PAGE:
The title is a good representation of what I want to do. Is there a standard way of testing out my chord progression so that I can hear it without having to write it down on a score? Writing out the notes of each chord is too slow and I am having trouble learning what each chord sounds like.

  • 3
    Play the chords on a keyboard or guitar or other chording instrument? – ex nihilo Nov 8 '18 at 21:14
  • Just curious, how will your progressions eventually be performed or recorded? – Michael Curtis Nov 8 '18 at 21:44
  • @MichaelCurtis I don’t know. At the moment, I am just trying to learn what the various chords sound like and trying to explore. – dalearn Nov 8 '18 at 21:46
  • @DavidBowling I don’t know how to play any chording instruments unfortunately which is why I am asking this question. – dalearn Nov 8 '18 at 21:47
  • Sounds like you need to find a guitarist or piano player who can bring the sequence of chords to life. When you do, the opportunity's there to learn how to do it yourself - you won't regret it ! – Tim Nov 9 '18 at 9:03

If you mean something like this...

My chords are: Am D Em C (or whatever)

...now I just want to hear them, then try this:


I think you can find many other apps like that for smartphones where you can select from rhythm styles and instruments. Basically, I think Apple's Garageband does all that stuff.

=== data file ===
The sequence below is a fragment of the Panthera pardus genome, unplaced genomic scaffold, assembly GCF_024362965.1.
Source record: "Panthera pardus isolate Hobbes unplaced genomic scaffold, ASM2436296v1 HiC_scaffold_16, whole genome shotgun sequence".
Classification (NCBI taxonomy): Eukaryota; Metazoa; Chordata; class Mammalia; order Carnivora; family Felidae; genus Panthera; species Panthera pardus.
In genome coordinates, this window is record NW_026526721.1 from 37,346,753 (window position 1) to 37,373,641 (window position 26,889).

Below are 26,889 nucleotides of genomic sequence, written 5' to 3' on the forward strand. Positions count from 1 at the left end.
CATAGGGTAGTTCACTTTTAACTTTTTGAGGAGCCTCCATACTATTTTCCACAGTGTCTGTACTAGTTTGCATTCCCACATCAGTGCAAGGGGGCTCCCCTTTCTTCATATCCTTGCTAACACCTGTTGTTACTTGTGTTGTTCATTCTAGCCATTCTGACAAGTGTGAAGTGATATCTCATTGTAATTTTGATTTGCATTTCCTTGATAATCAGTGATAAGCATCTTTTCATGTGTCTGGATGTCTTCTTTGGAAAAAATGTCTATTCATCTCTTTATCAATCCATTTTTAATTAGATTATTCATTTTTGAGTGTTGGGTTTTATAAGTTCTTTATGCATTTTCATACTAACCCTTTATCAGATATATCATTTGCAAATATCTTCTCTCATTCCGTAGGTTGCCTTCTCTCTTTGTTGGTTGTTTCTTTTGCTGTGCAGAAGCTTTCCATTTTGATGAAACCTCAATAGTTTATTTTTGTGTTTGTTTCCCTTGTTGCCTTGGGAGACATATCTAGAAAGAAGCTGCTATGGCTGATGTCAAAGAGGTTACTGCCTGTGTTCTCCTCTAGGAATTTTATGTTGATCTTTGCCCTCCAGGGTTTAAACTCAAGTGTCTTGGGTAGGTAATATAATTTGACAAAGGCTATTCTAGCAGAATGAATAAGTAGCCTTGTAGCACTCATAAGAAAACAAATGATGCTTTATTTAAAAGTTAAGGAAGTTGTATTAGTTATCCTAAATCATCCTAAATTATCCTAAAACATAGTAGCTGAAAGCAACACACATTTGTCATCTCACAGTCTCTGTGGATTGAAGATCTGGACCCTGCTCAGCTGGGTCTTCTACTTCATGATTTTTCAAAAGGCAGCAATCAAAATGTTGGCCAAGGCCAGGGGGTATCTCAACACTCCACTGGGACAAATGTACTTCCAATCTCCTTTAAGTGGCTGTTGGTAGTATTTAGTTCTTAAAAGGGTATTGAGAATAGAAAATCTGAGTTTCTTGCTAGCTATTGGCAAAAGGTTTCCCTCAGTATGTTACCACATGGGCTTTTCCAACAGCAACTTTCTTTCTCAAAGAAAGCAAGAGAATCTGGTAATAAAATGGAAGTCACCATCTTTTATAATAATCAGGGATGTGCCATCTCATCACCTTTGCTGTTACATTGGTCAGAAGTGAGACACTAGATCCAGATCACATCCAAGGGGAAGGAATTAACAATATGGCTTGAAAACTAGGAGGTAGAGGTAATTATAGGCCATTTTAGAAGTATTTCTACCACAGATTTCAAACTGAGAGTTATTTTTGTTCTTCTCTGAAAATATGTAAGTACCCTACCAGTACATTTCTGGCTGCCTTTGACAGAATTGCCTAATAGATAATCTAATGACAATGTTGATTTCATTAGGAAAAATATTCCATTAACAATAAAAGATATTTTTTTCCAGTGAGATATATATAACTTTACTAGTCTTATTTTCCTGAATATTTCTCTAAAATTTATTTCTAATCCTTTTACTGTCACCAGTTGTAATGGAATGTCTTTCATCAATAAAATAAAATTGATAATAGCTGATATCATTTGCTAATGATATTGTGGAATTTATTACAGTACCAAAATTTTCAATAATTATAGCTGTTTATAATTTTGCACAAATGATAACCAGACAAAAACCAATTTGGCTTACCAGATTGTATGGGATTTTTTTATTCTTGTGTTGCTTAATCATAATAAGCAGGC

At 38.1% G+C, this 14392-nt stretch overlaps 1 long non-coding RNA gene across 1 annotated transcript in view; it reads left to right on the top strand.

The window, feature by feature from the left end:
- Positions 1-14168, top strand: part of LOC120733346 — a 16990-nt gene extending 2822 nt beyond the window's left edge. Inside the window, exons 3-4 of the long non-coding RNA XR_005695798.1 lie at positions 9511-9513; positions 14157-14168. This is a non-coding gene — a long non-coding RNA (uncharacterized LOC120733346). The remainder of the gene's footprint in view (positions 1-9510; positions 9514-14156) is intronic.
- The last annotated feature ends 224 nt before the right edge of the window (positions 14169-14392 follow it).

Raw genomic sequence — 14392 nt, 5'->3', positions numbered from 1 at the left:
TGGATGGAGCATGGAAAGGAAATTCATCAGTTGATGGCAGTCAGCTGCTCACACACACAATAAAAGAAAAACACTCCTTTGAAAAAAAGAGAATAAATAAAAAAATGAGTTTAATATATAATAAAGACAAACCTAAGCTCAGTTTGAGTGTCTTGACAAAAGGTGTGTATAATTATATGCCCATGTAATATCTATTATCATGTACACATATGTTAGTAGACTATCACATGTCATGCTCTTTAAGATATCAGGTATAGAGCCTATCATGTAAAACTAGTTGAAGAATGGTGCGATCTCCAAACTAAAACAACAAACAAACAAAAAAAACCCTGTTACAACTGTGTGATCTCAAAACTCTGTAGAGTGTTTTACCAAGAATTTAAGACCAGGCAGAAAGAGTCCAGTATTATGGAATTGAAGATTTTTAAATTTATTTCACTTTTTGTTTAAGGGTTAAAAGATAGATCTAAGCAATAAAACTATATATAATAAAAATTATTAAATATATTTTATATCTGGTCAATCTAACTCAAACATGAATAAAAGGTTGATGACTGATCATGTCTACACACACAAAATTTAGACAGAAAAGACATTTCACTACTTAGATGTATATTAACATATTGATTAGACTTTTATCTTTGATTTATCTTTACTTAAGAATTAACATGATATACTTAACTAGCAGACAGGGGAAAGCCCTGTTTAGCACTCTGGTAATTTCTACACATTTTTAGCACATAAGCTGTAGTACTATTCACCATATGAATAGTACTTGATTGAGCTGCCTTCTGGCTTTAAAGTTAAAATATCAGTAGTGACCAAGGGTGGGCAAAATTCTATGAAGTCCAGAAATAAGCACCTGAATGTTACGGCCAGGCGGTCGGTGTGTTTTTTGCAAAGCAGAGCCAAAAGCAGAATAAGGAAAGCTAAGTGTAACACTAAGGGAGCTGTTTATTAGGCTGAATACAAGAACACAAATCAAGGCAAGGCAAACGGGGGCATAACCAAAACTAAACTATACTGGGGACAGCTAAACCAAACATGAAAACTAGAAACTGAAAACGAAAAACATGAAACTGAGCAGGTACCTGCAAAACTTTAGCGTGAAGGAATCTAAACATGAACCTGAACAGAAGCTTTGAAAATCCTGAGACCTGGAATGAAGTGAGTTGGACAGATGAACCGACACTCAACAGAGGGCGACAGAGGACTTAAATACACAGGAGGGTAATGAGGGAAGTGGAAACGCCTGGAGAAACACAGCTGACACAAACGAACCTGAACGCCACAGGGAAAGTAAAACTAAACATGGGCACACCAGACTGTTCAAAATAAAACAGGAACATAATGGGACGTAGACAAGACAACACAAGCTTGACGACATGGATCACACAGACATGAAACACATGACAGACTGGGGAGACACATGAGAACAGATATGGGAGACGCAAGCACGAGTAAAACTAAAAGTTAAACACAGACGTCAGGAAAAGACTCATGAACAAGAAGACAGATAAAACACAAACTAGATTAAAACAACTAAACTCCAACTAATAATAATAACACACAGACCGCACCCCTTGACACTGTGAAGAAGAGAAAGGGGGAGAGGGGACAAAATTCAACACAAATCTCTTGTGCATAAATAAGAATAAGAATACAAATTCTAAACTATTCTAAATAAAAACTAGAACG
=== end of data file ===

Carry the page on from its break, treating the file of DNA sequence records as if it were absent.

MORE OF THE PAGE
The is also a program called Band in a Box. I haven't used it, but my understanding is that it provides the same function to generate a rhythm section from a chord progression.

But, also some electric keyboards have harmony buttons that I think are supposed to "auto" harmonize a bass.

Another acoustic possibility is an autoharp.

Those things can help you along to quickly hear the chord changes, but eventually you want to get basic skills on keyboard or guitar to be able to play chords. You should also get a foundation in harmony so you can learn the terminology of chords and common functions. Try getting into a library and look at the harmony textbooks. In the meanwhile, from a pop/rock perspective, this site might help you: http://www.angelfire.com/fl4/moneychords/lesson.html. It lists a lot of very common chord progressions. My point is this: experiment with those chord playing apps, but also study chord patterns. Most songs follow common patterns.

On the other hand, if you mean you want an alternative to writing chords on music staves, maybe what you need is a guide to the short hand notations. There are basically two: roman numeral analysis and jazz chord symbols. I suppose you can add a third: Nashville number system. Those are all widely used chord progression short hands that don't require notation on music staves.

  • I would like to somehow turn one of those chord symbol schemes into music. Any ideas? I liked your suggestions but they were a little impractical for my purposes – dalearn Nov 8 '18 at 21:52
  • A simple demo can be done at chordchord.com with the jazz chord symbol system. It's just a free web app so it only lets you do 4 chords. If that kind of thing is what you are after, try band in a box pgmusic.com it's a full scale app. ...one way or another you should plan to devote some time to this. – Michael Curtis Nov 8 '18 at 22:06
  • Thanks for the suggestions! Chordchord only supports arpeggios so won’t be able to use it to listen to block chords. Do you know if GarageBand or something similar would work? – dalearn Nov 9 '18 at 0:03
  • Try some music notation/midi apps, example Music tool kit for android phone, helps you to define chord notes in a staff/measures with playback option. – Bruce Nov 9 '18 at 4:24

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